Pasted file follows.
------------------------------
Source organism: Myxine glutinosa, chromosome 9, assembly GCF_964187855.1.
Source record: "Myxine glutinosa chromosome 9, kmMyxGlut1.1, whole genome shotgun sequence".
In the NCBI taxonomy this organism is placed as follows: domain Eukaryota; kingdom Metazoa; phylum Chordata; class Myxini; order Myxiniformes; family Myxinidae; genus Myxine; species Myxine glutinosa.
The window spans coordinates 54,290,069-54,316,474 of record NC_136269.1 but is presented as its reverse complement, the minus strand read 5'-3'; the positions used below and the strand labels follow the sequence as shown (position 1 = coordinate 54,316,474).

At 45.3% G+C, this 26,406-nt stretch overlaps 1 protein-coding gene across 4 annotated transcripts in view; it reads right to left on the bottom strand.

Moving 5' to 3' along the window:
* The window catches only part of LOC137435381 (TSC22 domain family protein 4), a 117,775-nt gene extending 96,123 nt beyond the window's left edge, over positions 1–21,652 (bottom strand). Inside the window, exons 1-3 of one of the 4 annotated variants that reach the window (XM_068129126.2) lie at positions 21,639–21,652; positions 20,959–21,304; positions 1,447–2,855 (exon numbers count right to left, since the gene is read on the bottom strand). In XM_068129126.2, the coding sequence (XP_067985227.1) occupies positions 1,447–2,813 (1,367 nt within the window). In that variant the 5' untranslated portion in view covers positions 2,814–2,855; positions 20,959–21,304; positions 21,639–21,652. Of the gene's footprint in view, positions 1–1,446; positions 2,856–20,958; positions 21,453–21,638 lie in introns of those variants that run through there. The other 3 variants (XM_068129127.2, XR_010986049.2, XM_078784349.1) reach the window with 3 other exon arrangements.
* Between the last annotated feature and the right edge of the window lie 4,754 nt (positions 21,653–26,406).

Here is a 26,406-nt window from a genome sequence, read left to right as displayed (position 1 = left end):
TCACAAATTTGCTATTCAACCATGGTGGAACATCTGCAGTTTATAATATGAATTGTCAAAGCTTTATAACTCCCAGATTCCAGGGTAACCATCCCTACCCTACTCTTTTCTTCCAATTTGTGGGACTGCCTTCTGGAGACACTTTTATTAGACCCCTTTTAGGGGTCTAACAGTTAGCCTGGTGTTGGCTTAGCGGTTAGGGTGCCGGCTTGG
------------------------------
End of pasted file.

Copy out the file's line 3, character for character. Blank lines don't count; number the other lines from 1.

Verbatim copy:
In the NCBI taxonomy this organism is placed as follows: domain Eukaryota; kingdom Metazoa; phylum Chordata; class Myxini; order Myxiniformes; family Myxinidae; genus Myxine; species Myxine glutinosa.